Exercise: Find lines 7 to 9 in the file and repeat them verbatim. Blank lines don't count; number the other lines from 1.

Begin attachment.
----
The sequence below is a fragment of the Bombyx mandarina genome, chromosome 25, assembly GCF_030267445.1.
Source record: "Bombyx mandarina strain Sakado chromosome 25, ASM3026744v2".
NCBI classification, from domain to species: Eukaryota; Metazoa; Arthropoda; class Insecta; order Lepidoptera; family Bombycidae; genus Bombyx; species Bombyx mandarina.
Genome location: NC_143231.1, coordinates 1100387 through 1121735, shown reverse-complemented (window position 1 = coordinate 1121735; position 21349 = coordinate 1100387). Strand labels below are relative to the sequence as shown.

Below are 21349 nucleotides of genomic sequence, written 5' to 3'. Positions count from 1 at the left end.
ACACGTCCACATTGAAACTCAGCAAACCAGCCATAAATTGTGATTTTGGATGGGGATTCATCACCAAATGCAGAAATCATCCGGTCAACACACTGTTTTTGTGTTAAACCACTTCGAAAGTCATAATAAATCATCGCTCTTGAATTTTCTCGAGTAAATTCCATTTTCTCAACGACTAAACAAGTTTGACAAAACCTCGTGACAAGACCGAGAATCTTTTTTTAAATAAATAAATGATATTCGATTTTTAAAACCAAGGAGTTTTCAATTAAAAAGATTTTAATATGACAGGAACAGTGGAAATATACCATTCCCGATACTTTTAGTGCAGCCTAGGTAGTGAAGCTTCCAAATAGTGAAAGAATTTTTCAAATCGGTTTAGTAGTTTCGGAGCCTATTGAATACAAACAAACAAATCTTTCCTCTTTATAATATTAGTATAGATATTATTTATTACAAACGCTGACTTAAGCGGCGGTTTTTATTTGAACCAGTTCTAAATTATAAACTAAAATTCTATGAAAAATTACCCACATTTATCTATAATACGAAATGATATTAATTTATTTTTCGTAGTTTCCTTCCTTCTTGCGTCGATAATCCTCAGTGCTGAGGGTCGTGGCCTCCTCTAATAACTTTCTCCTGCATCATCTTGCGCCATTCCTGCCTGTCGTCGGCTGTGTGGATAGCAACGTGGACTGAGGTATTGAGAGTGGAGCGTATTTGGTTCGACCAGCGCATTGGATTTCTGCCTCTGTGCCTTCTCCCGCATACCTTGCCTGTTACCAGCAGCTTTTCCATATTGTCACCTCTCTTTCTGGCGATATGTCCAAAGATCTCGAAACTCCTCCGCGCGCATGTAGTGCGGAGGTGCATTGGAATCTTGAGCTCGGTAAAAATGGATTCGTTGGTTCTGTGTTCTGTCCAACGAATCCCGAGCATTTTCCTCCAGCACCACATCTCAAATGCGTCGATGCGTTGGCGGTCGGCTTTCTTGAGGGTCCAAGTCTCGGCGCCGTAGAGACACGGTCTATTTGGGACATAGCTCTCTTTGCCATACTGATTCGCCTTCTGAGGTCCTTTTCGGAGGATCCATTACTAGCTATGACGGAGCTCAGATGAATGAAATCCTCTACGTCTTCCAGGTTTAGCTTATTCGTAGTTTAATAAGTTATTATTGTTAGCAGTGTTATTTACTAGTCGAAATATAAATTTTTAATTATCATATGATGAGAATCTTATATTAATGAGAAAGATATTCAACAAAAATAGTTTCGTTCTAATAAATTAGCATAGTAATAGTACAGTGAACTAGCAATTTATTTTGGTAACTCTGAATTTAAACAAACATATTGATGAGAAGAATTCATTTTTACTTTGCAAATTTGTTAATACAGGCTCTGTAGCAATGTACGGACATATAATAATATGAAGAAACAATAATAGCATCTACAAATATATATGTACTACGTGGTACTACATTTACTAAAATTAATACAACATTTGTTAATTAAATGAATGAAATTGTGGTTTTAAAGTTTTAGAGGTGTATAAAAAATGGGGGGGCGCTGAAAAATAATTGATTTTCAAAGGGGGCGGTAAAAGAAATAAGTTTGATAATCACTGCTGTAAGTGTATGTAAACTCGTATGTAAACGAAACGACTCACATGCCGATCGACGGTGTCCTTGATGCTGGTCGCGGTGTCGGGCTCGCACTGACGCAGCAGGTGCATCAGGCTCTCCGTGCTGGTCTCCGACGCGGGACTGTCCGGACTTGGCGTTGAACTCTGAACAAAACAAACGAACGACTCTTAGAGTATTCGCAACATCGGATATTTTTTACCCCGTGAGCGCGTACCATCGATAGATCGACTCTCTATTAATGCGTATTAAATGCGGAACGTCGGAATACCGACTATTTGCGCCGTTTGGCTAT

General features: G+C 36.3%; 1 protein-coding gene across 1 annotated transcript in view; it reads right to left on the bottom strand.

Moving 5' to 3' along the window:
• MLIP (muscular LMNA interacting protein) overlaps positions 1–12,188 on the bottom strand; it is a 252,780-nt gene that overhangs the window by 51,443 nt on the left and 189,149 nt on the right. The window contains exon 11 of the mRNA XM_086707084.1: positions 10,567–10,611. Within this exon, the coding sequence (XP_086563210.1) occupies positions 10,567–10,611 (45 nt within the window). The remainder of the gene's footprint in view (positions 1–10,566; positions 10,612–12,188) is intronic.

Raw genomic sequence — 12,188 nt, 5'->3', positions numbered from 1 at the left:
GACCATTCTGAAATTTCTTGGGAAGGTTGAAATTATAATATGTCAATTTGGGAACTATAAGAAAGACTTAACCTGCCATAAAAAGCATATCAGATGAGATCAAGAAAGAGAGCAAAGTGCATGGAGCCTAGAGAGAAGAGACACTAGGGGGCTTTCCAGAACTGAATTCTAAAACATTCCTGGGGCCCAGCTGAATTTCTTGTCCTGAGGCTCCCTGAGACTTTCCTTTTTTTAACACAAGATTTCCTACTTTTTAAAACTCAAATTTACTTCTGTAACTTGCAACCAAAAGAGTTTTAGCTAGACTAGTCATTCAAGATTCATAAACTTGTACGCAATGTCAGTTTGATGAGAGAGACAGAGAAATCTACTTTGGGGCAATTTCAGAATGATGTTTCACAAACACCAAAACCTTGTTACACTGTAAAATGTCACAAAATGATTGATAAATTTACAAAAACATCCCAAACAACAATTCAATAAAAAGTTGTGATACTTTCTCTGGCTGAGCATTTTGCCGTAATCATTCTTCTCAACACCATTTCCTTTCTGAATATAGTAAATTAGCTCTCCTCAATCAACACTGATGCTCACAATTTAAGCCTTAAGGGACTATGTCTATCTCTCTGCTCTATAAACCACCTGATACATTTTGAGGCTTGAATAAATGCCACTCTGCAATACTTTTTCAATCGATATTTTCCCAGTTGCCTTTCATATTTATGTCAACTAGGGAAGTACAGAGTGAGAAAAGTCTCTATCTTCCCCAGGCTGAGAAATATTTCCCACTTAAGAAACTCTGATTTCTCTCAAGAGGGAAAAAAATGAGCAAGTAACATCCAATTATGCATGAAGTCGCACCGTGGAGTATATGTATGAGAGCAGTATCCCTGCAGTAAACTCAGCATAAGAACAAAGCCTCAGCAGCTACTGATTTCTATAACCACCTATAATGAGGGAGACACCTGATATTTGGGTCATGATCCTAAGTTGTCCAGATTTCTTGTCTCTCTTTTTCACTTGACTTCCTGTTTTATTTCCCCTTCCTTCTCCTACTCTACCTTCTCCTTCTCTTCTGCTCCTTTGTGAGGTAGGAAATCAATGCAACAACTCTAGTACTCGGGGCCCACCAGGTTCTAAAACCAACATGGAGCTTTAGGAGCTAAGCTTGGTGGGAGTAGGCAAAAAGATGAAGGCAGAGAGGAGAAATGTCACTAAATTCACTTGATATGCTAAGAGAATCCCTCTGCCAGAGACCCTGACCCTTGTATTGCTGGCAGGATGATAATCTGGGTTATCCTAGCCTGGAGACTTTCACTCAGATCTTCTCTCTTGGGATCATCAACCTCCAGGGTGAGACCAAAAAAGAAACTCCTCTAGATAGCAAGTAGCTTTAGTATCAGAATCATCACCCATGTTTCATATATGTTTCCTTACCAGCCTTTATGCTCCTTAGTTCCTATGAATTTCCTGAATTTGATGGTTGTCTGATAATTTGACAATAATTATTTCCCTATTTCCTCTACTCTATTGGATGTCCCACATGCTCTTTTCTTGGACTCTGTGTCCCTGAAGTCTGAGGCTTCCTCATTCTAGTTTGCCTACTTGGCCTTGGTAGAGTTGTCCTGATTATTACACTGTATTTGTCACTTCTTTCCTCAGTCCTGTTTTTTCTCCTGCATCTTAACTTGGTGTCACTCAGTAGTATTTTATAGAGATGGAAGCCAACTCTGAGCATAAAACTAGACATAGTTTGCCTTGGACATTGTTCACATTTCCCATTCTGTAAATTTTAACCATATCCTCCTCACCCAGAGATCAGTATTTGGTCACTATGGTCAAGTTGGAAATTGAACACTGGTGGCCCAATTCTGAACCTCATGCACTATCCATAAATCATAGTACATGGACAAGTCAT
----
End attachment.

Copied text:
General features: G+C 36.3%; 1 protein-coding gene across 1 annotated transcript in view; it reads right to left on the bottom strand.

Moving 5' to 3' along the window:
• MLIP (muscular LMNA interacting protein) overlaps positions 1–12,188 on the bottom strand; it is a 252,780-nt gene that overhangs the window by 51,443 nt on the left and 189,149 nt on the right. The window contains exon 11 of the mRNA XM_086707084.1: positions 10,567–10,611. Within this exon, the coding sequence (XP_086563210.1) occupies positions 10,567–10,611 (45 nt within the window). The remainder of the gene's footprint in view (positions 1–10,566; positions 10,612–12,188) is intronic.